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“Sabudanyachi Khichadi” – Pearls of divinity

Isn’t it absolutely wonderful that India’s rich culinary diversity allows for so many techniques and tastes to thrive harmoniously to form the rich,delectable culinary history that we all know of. The best part of it is being provided with the opportunity to learn, adapt and appreciate those similarities and differences in culture, practices and cuisine. One such cuisine I have been strongly influenced by is the simple, subtle and delectable Maharashtrian cuisine.I do NOT proclaim to be a master but yes I have developed a liking for it due to two personal reasons, the first one being the influence of a bunch of Maharastrian friends and secondly, due its strong resemblance to Odia food in its simplicity and ease of preparation. When I say simple, I don’t imply in anyway that its very easy to make. As I have often noticed some of the simplest preparations can be one of the most difficult ones to replicate just due to a lack of the proper technique. Even though there might not be too much to do, yet just this simple basic knowledge of a particular step can make a hell lot of a difference.

I realized this when I decided to make “Sabudanyachi khichadi”. By then I had witnessed numerous references to this subtle, flavorful preparation that was very close to heart to a lot of my Maharastrian friends. I resolved to learn it just for the simple fact that it made my close ones happy. For what other reason do we cook anyway? Now, even though this recipe was new to me and I had never tasted it before, I decided to give it a try. Nothing ventured nothing gained, right? Well,my first try was a disaster as most of us who have tried this recipe might concur that its so easy to get a sticky, gooey mass of tapioca pearls when not done right.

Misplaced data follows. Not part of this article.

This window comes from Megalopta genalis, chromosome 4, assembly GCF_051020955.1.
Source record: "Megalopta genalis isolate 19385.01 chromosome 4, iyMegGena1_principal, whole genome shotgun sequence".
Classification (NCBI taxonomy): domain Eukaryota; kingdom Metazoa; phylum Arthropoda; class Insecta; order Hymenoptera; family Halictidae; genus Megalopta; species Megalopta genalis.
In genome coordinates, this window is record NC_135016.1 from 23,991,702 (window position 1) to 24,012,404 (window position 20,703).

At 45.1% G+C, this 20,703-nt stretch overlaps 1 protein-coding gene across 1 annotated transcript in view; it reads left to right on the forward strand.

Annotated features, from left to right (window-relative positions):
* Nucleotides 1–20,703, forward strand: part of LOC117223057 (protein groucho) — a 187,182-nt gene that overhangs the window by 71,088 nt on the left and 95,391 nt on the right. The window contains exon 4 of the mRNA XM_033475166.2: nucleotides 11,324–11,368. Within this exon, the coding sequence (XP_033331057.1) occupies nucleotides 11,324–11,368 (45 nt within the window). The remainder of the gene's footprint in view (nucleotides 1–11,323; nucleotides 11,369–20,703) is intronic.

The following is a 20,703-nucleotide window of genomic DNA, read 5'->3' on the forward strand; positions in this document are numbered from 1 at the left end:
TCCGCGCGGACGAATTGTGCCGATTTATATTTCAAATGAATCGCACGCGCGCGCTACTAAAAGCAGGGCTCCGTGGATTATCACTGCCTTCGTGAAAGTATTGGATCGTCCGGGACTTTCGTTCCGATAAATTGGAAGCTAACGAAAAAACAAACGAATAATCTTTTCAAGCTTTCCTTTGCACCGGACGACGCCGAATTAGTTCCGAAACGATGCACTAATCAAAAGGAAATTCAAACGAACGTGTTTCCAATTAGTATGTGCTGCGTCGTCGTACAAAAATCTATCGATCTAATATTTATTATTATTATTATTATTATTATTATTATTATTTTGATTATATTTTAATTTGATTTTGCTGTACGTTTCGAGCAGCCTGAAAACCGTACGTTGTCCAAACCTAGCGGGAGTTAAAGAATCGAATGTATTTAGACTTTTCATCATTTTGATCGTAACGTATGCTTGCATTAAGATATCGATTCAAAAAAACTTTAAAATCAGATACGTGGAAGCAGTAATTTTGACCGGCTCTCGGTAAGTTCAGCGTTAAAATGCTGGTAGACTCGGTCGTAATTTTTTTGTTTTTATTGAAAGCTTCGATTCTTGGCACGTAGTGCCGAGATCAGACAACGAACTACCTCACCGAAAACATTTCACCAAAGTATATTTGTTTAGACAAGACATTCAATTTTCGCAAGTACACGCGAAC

Then an idea struck and as I looked back I realized, that even though I had never tasted it before, that sabudanyachi khichadi’s key ingredient- tapioca pearls have always been a part of my childhood. Not very fond memories actually since I did not like it very much(and hence the delay in the recall), but then we had a very different preparation. The memories of my ma threatening to feed me with soaked sabu dana with milk, coconut and other goodies, still haunt me.How much I hated that! However, when I decided to make this, I called up my ma to find out the key secret to its preparation which is the first and primary step of soaking these overnight. Well for me that was pretty much it. I got it ! I completely got it that all it took was a proper soak and Voila! you have perfect sabu danyachi khichadi which was NOT a gooey mess.

This recipe is very versatile both in terms of the quantity of ingredients as well as by being either a snack, breakfast and most importantly “Vrat ka Khana”.Its usually cooked up during fasts during auspicious days. All of the ingredients can be altered as per one’s desire.It typically has a slightly sweet taste and as per my experience and several insider inputs, the sugar quantity is usually higher than in any other recipe, but it can definitely be altered as per one’s wish.